Monday, July 29, 2013

Kedarnath Temple

The Kedernath Temple, situated at a height about 3600m in the Himalayas, is one of the holiest places of worship for the Hindus. It is believed that a devotee visiting this shrine in Uttarakhand State of India would be exonerated of all his sins and would attain Swarga (Heaven). For about 1200 years millions of devotees have made the hazardous trip to Kedernath which is not accessible by road, to obtain absolution.

The beautiful photograph of the Temple (from Wikimedia Commons) given below was taken in 1860 by the Geological Survey of India (GSI):

Who built the sanctuary and when? According to Indian Mythology the Pandavas went to Kedernath to meet Lord Shiva after the Kurushetra War to obtain forgiveness for having killed many, including some of their gurus and several relatives. The Lord avoided meeting them.

But the Pandavas persisted in their search for Shiva and made a promise that they would build a temple for him. Finally they were able to meet the Lord and were cleansed of their sins. And they built the temple at Kedernath on the banks of Mandakini River which is a tributary of the Ganges. The place is about 225kms from Rishikesh.

Over the many centuries that passed the Pandava structure might have been destroyed. But in the 8c Adi Shankara went to the place with his disciples. It is believed that he built the present Temple at the same location as the Pandava shrine or near it. The walls of the existing structure, it is said, are 3m thick.

Adi Shankara with his desciples
by Raja Ravi Varma.

Twelve centuries later, in June 2013, the clouds burst over the western Himalayas, and the deluge threatened Kedernath Temple. There is a claim that a huge rock rolled down and stopped itself behind the Temple so that the flood waters would flow to either side and not directly hit the building.

The Archaeological Survey reports that nevertheless there have been some cracks on the structure. The Temple is shut down and the ASI has been asked to repair whatever damage there is. A photo of the temple by ASI after the floods is reproduced below from the web:

The Uttarakhand Government has announced that the shrine would remain closed for at least one year. A more practical estimate says pilgrims may be able to visit Kedernath only after three years.

There appears to be an interesting comparison in this to what had happened millenniums back. Lord Shiva made the Pandavas wait for long to obtain an interface. That would have enhanced the immensity of their remorse. Perhaps the Lord now wants those who plan to visit Kedernath to stay at home, lead a good life and do penance for their sins till he is ready again to grant them audience.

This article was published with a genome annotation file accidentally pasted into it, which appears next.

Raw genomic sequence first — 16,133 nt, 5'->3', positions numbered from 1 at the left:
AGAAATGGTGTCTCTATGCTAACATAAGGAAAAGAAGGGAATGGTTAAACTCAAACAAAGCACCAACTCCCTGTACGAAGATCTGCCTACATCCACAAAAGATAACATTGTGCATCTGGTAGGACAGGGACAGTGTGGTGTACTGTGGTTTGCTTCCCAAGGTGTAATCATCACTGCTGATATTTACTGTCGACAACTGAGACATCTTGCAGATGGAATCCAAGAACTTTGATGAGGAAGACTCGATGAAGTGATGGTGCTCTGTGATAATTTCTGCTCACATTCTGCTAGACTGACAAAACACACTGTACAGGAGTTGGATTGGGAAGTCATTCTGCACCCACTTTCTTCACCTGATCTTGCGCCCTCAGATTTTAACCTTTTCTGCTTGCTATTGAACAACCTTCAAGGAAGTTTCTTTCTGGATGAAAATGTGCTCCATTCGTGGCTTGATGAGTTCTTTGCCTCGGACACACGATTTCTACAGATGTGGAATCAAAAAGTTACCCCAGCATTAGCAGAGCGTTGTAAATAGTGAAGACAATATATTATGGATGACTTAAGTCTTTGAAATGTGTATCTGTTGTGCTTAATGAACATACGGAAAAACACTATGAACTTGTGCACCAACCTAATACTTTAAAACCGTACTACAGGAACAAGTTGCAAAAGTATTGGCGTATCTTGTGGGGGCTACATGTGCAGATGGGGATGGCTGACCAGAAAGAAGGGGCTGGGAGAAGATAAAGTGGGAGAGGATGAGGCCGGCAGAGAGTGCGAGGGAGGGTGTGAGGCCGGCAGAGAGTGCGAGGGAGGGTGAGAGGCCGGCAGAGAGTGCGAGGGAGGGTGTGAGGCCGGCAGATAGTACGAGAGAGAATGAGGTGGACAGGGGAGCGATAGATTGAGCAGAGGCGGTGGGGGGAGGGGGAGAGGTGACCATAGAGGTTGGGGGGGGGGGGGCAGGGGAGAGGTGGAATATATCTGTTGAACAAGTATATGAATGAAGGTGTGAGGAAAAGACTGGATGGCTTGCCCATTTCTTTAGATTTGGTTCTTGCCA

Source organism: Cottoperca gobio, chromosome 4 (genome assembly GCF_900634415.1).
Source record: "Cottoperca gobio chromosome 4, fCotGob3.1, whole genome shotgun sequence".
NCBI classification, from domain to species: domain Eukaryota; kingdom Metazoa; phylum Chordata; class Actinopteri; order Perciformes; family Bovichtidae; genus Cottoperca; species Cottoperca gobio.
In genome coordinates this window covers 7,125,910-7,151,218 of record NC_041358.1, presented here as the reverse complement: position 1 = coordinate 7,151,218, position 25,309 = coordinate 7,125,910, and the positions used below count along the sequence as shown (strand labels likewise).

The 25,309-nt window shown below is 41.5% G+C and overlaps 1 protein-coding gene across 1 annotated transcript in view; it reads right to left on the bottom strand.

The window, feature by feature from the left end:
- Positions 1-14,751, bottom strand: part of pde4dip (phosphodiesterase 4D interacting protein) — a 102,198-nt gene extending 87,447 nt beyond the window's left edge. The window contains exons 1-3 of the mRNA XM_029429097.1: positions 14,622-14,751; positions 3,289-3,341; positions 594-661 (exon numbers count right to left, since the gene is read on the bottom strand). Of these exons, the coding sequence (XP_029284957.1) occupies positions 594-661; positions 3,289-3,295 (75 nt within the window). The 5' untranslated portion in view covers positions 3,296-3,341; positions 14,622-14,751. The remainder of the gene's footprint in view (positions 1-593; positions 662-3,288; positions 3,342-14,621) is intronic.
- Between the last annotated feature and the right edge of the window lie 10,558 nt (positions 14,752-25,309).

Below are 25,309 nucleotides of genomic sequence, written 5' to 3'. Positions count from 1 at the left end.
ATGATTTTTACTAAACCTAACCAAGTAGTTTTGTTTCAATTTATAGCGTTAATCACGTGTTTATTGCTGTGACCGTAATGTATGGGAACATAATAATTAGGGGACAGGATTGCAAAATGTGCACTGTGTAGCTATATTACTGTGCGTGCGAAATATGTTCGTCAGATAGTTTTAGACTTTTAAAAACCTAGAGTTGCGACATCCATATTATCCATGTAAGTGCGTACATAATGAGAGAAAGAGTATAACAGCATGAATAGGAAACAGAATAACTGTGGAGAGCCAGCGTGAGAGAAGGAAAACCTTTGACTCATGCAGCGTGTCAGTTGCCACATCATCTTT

Tuesday, July 23, 2013

Short Story: A Bend in the Lake

(If you like to go back half a century to a touching lakeside story, please read on.)

The first morning back at our lakeside ancestral home in Kerala after sixteen years in the US, I woke up with a premonition that something unusual was about to happen. I looked around for my wife and six-year-old son. They were not in the room.

I lay back quietly, fully awake and alert, listening to the once familiar morning sounds. What caught my attention immediately was the chugging of a motorboat at a distance. It was getting closer. Veronica, I thought. Or perhaps it was a new vessel, which had replaced the old lady. I decided to get up and see before she passed the house.

The boat was part of the scene. As a child, every morning I used to rush out to the jetty in front of the house to watch her pass by and wave to the ‘Captain’ who sat in the small, pentagonal wheelhouse on the roof. He invariably wore a navy-blue shirt. His hair was trimmed short and parted on the side. He had thick moustache. He would smile and wave back. I would stand there feeling very happy, and watch the boat move down the lake, hoping that some day the Captain would stop at our place. He was my childhood hero.

One aspect that used to puzzle me those days was that Veronica always went southwards only. I had never seen her return even though some times I had kept awake late to check whether she passed by in the night. My conclusion was that every morning they were sending out a different boat with the same name. But when I was a little older, the defects in this line of reasoning became apparent. The boat was not new and looked the same every day. What happened to all those vessels that went south? Even if they were sending different boats, how could all of them have the same Captain?

One day I asked my father. He was leaning back on his favourite easy chair after lunch. A servant was standing at a respectful distance rolling out a betel leaf with lime and grated areca nut and tobacco for father to chew before the afternoon siesta. He did not laugh or ridicule me. He explained that Veronica plied a circular route. She started from Cochin, a port town to the north, went down the lake to a place called Shertally and returned along the eastern coast of our island. Then I began wondering whether the Captain had friends like me on the other side of the island. My great wish those days was to travel with the Captain all along his route.

That was all long ago. Then I was away in boarding school and college and came home only during the holidays. Those were lazy times of sleeping late but occasionally I used to see the boat and wave to the Captain. We remained friends. Then I went off to the United States and Veronica became part of another world.

I was glad to be awake in time to see her on my first morning back home after the long sojourn in America. A number of questions passed through my mind. Was it the same boat? And the same Captain? Surely, he would be very old now. If he were not there handling the wheel, would Veronica be the same?

Then I heard the bell from the boat.

I knew that it was a signal from the Captain to the engine room. For what – to change speed or to stop? Never before had I heard my friend give that signal.